Right to rest

On Friday the 27th of February, the California state lawmaker introduced the Right to Rest Act to the State Senate.

This means that California is one of four US states considering proposals aimed at ending the criminalization of homelessness. If this or other proposals, colloquially known as the ‘Homeless Bill of Rights’, go through then those who are homeless would have the right to use public space without discrimination. This includes the right to rest in public, protect yourself from the elements in public, eat in public and occupy a parked car in public. Anyone who had their rights violated would be authorized to defend themselves through civil action.

According to a study by the University of California’s Berkeley School of Law, California has over 500 anti-homelessness laws in different cities. The study also concludes that enforcement of these laws is based increasingly on status, rather than behaviour. Even as arrests for drunkenness and disorderly conduct have gone down in recent years, arrests for vagrancy have gone up. Finally, the study states that the enforcement of anti-homelessness laws harms everyone. It prevents people who are homeless from accessing social support, health care, affordable housing and employment opportunities, as well as ignoring their constitutional rights. Enforcement of these laws is also expensive, drawing resources away from efforts that would effectively and humanely reduce or prevent homelessness.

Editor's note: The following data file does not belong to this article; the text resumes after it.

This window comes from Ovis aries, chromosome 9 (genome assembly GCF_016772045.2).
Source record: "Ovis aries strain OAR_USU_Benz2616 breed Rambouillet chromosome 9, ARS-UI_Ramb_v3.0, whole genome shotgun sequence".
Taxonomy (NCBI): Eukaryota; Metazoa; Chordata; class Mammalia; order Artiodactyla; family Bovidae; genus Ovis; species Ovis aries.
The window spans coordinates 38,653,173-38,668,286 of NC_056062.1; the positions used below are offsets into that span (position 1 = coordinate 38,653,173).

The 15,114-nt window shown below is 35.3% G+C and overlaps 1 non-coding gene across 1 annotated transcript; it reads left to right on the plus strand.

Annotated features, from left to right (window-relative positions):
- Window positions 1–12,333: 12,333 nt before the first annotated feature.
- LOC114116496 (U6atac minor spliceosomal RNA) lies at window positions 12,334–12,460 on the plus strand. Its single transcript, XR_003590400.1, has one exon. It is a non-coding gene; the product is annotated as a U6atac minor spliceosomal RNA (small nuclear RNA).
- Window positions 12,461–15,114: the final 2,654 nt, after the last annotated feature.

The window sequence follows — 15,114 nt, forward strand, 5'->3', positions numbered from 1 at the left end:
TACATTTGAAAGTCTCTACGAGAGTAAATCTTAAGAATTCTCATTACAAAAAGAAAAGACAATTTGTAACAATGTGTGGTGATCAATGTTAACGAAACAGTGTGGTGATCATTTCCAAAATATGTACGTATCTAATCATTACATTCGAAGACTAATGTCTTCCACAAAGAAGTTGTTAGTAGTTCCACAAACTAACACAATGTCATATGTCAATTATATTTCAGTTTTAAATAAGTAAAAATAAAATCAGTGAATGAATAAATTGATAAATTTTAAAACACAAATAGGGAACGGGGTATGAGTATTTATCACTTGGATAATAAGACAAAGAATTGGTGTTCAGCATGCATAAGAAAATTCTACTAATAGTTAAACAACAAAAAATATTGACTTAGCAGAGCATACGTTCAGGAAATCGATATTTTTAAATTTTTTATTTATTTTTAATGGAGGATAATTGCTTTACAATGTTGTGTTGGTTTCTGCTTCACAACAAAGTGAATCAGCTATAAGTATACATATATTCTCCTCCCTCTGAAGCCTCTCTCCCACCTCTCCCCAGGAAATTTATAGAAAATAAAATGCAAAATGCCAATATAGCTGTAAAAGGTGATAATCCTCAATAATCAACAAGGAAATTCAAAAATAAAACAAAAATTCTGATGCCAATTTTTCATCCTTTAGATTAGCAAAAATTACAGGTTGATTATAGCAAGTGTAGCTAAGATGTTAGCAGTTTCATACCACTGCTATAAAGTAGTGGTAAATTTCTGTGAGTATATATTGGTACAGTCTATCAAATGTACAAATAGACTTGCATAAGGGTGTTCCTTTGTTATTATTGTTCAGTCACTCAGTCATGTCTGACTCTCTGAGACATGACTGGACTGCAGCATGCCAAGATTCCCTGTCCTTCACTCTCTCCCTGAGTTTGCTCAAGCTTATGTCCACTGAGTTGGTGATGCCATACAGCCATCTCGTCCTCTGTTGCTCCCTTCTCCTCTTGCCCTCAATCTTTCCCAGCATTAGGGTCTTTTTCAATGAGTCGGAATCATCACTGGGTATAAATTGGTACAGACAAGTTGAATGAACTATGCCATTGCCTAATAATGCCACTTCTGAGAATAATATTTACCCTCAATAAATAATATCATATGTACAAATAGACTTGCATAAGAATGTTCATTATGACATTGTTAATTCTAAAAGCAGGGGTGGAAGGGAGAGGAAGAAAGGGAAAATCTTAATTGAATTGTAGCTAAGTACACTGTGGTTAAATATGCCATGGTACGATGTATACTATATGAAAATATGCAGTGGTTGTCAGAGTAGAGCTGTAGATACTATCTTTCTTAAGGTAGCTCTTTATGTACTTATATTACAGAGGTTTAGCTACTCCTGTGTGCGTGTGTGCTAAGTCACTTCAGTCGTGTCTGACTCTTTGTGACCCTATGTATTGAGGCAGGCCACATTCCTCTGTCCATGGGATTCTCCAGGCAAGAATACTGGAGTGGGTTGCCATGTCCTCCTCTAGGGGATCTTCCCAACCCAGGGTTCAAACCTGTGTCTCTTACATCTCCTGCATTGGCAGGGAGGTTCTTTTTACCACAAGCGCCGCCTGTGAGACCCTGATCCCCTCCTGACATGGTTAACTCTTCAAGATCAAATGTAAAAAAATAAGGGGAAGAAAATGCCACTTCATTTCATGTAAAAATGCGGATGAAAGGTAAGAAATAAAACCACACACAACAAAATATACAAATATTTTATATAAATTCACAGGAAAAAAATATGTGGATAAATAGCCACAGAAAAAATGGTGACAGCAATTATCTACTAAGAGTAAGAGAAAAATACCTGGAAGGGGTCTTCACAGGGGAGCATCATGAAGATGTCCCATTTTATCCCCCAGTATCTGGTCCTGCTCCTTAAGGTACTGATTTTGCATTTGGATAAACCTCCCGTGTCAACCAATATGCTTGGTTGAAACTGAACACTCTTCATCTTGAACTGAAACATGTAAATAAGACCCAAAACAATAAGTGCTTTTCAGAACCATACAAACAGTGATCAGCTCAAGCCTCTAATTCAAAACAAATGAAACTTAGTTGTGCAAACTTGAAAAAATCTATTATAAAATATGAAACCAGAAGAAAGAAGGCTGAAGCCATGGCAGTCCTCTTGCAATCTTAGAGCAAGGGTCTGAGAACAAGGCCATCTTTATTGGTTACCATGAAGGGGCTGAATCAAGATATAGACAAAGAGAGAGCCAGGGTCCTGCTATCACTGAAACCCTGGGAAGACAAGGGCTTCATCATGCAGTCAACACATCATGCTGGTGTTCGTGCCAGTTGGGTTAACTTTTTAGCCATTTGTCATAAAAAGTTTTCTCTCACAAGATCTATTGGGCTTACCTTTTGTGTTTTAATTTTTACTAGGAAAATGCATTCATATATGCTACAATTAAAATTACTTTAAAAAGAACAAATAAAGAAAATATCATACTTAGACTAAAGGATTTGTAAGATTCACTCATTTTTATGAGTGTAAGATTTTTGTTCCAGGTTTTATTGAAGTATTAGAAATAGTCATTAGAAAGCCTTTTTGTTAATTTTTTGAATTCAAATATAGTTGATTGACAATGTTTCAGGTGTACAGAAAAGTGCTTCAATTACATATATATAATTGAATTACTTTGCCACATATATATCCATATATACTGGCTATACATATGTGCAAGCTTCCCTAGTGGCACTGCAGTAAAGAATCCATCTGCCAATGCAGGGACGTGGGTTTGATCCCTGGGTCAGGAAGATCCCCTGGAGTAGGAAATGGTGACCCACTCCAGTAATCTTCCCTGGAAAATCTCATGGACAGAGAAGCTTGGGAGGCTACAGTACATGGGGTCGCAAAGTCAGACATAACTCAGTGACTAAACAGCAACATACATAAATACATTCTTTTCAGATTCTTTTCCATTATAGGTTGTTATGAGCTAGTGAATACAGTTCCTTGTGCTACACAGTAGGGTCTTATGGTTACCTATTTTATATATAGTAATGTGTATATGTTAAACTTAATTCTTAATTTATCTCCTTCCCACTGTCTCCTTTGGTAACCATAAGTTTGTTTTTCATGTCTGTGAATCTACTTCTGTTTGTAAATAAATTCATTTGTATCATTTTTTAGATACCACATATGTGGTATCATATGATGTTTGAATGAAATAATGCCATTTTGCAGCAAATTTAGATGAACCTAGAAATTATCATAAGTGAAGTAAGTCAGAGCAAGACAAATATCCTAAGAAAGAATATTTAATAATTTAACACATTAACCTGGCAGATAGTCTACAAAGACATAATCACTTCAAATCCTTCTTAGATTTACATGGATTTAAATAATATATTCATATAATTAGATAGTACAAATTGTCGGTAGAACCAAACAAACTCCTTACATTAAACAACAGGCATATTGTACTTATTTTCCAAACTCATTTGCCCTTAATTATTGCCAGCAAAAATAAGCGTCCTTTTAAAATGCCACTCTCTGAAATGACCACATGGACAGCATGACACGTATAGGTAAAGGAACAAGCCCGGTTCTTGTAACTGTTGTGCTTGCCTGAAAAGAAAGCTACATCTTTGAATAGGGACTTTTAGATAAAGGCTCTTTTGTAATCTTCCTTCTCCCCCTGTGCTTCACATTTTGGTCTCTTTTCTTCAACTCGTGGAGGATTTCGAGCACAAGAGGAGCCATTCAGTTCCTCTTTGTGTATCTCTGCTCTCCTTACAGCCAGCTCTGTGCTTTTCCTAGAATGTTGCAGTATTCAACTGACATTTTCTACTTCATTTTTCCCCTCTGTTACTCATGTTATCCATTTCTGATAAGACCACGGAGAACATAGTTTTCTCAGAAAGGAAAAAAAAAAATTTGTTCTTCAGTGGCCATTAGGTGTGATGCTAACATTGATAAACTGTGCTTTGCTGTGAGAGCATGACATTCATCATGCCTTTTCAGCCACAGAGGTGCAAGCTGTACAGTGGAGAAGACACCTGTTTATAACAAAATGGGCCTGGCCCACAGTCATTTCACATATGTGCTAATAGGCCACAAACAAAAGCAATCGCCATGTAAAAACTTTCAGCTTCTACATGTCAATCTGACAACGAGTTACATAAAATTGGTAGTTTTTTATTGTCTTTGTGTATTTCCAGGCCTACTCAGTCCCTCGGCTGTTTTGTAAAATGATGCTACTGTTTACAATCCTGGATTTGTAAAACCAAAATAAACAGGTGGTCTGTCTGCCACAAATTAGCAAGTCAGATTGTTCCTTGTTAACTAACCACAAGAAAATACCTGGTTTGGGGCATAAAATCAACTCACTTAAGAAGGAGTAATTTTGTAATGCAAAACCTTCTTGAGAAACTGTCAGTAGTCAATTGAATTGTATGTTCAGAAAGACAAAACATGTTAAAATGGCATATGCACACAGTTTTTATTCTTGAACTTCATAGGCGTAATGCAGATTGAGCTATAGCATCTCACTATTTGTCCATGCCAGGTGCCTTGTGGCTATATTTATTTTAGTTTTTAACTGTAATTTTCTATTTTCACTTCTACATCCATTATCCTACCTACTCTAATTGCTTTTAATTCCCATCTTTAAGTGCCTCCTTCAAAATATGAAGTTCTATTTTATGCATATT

For California, the Right to Rest Act would be a step in the right direction. It would give people who are homeless in California legal defense against arrests that are discriminatory, since they would be able to use the ‘necessity defense’ against vagrancy laws. This would mean that less money would go into prosecuting those who are homeless and more money could be spent on homelessness services to help people to regain their place in society.

The legislation was introduced California as a result of action by a coalition of over 125 social justice groups, who have compiled over 1,300 interviews with people who are homeless, in order to identify the priority areas of concern. The other states that have considered similar legislature are Rhode Island, Connecticut and Illinois. We can all hope that the legislation is passed, so that the human rights of people without homes are acknowledged above vagrancy and other anti-homelessness laws. We can also hope that other states follow the same path.

The rights that are being fought for in America are ones that we all take for granted all the time. The right to rest, rather than be moved along throughout the night. The right to eat, without having to hide away in a dark corner or alleyway to avoid being harassed. The right to shelter from rain, snow or wind, instead of having the roof over your head pulled down. The only difference is that these rights are being fought for people who aren’t fortunate enough to have a home. We can’t take justice for granted until everyone is seen as equal under the law, regardless of how fortunate they are.

Alex Charlton